Thanksgiving, Part II


 Friends constructing tables on Thanksgiving Day, 2012.

Weight Loss To Date: 48 Pounds

So my husband read my blog last week and pointed something out to me: The year we had 60 people for dinner? The year that my guests took it upon themselves to build new tables for our dining room on Thanksgiving Day? The year I drank too much?

That was all the same year.

That was three years ago. I know the last two Thanksgivings were a bit less crazy, but I am not sure how, because I wasn’t really intentional in my approach to make things better for myself. Oh, I limited my guest list and my wine consumption, and nixed major construction projects. But really I just barreled through as best I could.

I feel both apprehensive and optimistic this year.

Apprehensive because we are in a new house, and this is our first Thanksgiving here. I am not sure if we really have enough room for everyone, although my cheerful husband promises me we will.  My kitchen is smaller, and I am still getting used to it. I worry that old habits will kick in and I’ll find myself saying:

“Oh, what the heck, let’s just go ahead and cook a few extra turkeys so that we have drippings to make homemade gravy, and I’ll just make my fabulous, time-consuming, super messy mashed potato casserole for 50+ people, even though I already have a simpler plan. I don’t mind running out to the store last minute and buying 40 pounds of spuds.”

Even writing this I feel an old pull, like I am being The Grinch for giving myself permission to make it easier on myself this year. And that, I think, is the heart of the matter. This is not just about Thanksgiving.

This year I have lost about half the weight I ultimately want to lose, and I can say without a doubt that the biggest challenge has not, in fact, been the food. It has been about confronting my old ways of thinking and doing that always lead to overeating.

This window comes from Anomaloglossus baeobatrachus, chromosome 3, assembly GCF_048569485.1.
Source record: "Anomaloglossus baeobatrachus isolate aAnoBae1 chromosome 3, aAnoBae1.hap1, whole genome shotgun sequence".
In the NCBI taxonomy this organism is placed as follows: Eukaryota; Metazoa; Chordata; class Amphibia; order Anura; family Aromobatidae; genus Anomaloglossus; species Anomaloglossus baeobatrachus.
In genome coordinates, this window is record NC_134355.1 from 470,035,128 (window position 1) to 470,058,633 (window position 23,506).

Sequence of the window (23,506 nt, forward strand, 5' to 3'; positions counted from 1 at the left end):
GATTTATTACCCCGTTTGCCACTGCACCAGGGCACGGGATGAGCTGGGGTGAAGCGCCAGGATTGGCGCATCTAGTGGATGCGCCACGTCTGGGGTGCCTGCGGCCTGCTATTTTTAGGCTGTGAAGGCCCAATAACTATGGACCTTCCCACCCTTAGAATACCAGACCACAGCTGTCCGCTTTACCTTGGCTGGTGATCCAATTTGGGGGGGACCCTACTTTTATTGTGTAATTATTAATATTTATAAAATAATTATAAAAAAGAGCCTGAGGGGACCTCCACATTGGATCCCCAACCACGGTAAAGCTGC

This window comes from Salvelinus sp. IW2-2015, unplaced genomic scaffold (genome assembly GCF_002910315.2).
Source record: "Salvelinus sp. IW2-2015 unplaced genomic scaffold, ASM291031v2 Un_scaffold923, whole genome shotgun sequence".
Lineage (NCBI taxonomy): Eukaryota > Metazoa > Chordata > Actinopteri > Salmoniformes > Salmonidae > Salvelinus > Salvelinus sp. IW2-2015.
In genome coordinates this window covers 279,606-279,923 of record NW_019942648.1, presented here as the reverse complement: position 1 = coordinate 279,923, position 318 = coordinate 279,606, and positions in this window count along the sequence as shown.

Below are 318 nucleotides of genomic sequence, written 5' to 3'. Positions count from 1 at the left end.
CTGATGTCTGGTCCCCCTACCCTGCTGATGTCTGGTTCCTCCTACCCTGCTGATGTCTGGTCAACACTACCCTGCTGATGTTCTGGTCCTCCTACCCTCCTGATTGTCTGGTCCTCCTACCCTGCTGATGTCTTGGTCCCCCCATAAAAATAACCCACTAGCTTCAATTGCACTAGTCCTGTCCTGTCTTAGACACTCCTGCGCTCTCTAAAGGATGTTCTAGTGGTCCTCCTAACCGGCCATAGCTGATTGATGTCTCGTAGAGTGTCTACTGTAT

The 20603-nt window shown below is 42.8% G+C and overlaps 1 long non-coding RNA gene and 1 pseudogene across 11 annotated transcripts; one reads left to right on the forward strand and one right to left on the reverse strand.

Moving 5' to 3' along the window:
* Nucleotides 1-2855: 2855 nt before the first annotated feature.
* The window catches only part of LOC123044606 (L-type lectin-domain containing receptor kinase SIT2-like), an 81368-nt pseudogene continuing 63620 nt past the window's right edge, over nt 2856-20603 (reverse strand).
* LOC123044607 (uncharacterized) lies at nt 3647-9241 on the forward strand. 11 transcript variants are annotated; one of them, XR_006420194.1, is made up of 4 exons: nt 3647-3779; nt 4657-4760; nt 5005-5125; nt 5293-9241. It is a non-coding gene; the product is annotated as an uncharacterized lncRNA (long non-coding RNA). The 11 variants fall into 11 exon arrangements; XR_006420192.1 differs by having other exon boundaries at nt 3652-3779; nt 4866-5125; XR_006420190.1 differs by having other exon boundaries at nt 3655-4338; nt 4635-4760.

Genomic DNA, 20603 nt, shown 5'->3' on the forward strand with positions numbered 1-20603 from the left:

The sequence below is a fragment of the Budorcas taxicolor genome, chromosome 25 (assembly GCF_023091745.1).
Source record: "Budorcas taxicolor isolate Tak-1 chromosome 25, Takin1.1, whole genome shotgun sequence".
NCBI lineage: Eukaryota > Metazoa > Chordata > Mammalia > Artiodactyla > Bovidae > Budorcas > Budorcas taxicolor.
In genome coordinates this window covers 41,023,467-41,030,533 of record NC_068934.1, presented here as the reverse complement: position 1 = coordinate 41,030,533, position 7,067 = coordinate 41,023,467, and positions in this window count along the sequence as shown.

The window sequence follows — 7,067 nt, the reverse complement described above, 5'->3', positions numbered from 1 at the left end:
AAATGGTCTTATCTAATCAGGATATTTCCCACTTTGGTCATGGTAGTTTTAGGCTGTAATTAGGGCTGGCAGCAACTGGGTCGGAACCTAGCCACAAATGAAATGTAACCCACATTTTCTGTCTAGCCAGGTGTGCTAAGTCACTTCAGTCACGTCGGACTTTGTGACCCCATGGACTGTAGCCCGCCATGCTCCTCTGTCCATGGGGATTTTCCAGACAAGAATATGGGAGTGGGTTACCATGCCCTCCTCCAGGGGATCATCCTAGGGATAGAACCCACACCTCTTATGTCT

Years ago I heard my friend Steven Kalas, a therapist and Episcopalian priest, say something interesting. He was trying to clarify some issue quite unrelated to weight loss but he said, “It’s like someone who has lost 100 pounds. They just are not the same person anymore.” At the time I thought: “That can’t be true. If I ever lost 100 pounds I would be just the same person, only, you know, slimmer.” I thought about it more, and came to the conclusion that I would be different after I lost the weight. How could I not be? People would look at me differently, maybe treat me differently, I would feel more confident, etc.

But I know something I didn’t know before. I have to be a different person right this minute, during the process, to get this weight off and keep it off. I am having to change myself from the inside out, not the other way around. God, that sounds so trite. But really, it is true. Putting my health first is a huge departure for me. Looking at almost everything I do as an opportunity to move closer or further away from my goal of better health and weight loss is a way of thinking I never entertained before. Not giving up, no matter what, is just astonishing in terms of the results it has yielded. Taking the slow route (which affords treats, mistakes, and holiday meals along the way) instead of looking for another quick fix and giving up after a bad day? So, so new to me.

That is where the optimism comes in. I have almost a whole year now of solid evidence that I am capable of change. I can change my relationship with Thanksgiving, too.


I said last week that I would elaborate on my Thanksgiving plans, so here goes. I am cooking today, working ahead of time while it is quiet and peaceful in my house. I am prepping food for the other six dinners of the week, too. Thanksgiving is only one meal, not an excuse to go crazy all week. In addition to cutting back on the sheer amount of food, walking every day, and getting lots of help, I went to bed early last night, and plan to get a good night’s sleep all week. At the end of the day, when there still seems like there is so much to do, I have to just trust that we’ll get it done – or won’t – but either way Thanksgiving will still be grand because of the people who will gather here. Because I know the feast, the shared meal, and being with family and friends will fill up my soul as well as my belly. If I let it.

I will check in next week and let you know how it goes. Happy Thanksgiving!




6 thoughts on “Thanksgiving, Part II

  1. “I have to be a different person right this minute, during the process, to get this weight off and keep it off. I am having to change myself from the inside out, not the other way around.”


    Feeling thankful you are in my life. And feeling thankful for the generous and authentic inspiration you share.

    Happy Thanksgiving, Jen!


  2. Was thinking that if you war/need some help today or tomorrow, I am ready, willing and able. I can be your sous chef (or shoe chef as Maddie used to say when she was 4) if you want a helper. Your observations are spot on. Lisa


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